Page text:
Nearly a year ago, the ALMA collaboration released this stunning image of the young star HL Tau. The sub-millimeter wavelengths of light that ALMA detects revealed a vast disc of gas and dust, several times larger than Neptune’s orbit. Intriguingly, the disc was divided up into a series of well-defined, concentric rings.
The cause of the rings seemed clear: There must be planets around HL Tau, their gravity sculpting the gas and sweeping out the dark gaps in the disc.
When the stars align, you just might catch a planet, a black hole, or a binary star—but it’s hard to measure its mass! What does it take to do so?
There are more moons than planets in our Solar System that harbor liquid water, and these moons may offer us the best chances of finding life off of Earth. Today’s paper takes the search for habitable moons a step further by investigating how telescopes of the near future might allow us to see and characterize these moons around exoplanets.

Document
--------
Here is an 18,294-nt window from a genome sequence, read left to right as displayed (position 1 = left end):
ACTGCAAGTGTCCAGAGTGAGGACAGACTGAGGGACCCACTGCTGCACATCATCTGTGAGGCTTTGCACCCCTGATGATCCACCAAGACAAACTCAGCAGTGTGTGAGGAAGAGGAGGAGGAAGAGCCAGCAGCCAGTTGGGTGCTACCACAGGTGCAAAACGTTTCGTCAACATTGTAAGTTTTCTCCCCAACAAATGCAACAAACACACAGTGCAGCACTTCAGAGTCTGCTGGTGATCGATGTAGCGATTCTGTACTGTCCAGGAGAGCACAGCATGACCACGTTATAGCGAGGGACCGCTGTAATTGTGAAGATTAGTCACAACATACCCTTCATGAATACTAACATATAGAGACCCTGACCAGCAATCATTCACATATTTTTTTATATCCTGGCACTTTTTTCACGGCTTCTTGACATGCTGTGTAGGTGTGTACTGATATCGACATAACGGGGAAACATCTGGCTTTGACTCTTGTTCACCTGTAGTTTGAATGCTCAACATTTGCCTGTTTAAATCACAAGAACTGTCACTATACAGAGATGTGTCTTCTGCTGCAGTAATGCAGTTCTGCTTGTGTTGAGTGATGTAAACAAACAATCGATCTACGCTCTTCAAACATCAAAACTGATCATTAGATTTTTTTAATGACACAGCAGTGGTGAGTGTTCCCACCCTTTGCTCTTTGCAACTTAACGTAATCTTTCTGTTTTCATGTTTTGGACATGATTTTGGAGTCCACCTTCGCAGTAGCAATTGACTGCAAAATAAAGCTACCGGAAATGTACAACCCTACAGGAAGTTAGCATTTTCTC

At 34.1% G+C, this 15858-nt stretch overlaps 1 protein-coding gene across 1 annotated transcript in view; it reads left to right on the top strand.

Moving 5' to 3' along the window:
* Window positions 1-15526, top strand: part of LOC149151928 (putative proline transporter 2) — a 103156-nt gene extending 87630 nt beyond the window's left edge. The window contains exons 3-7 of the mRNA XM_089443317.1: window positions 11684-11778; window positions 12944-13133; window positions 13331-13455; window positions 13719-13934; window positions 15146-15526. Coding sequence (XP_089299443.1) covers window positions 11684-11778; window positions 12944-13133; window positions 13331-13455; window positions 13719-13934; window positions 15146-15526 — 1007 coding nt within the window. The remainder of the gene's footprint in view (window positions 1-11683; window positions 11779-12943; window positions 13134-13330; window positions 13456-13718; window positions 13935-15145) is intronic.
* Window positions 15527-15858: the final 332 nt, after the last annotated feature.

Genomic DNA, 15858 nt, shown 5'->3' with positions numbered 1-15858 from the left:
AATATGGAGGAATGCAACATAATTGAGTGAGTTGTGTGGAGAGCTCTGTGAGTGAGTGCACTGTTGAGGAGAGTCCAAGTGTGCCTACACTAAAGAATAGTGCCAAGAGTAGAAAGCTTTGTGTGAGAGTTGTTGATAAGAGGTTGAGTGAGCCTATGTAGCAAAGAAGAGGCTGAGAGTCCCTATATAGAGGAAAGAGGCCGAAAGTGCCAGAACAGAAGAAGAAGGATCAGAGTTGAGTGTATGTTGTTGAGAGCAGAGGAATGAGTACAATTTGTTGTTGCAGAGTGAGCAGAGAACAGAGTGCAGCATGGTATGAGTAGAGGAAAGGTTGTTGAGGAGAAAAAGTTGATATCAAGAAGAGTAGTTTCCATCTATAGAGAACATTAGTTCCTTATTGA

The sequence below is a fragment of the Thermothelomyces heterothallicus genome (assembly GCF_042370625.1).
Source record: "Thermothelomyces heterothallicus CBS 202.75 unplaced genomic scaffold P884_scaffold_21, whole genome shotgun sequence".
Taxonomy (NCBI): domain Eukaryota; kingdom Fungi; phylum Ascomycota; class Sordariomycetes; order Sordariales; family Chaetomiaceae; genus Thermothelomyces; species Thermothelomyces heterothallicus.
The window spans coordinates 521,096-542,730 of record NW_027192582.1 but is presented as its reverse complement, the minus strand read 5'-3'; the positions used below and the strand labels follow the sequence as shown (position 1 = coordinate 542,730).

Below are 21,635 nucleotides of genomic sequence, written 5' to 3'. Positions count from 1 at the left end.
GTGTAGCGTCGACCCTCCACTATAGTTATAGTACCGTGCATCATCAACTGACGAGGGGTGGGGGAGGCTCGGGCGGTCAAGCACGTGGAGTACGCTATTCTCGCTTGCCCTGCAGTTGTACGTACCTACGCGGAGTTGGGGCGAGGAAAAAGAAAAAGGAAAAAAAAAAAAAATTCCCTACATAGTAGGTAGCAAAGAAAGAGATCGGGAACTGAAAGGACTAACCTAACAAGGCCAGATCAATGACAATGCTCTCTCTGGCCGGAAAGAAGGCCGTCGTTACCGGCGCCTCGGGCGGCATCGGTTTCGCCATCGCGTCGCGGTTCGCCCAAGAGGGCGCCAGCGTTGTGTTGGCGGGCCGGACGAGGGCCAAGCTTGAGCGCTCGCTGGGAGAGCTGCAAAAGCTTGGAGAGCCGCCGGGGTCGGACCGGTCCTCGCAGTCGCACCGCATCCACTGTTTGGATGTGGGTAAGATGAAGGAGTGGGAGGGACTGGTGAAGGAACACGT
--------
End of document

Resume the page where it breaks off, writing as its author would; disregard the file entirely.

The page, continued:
This month’s undergraduate research post features a student who looked at how well LSST will be able to detect transiting exoplanets. Read on to find out what she learned!
Finding extraterrestrial intelligence would be one of the most enlightening and profound discoveries in history. Today’s post looks at two potential means of finding extraterrestrials by seeing their advanced technology elsewhere in the Milky Way and the Universe.
Last year, an image was released that took our breath away. Exquisite rings carved in a disk of material around a nearby star. Now, astronomers want to know if forming planets are responsible, and why the image might look different from the cartoon in your textbook.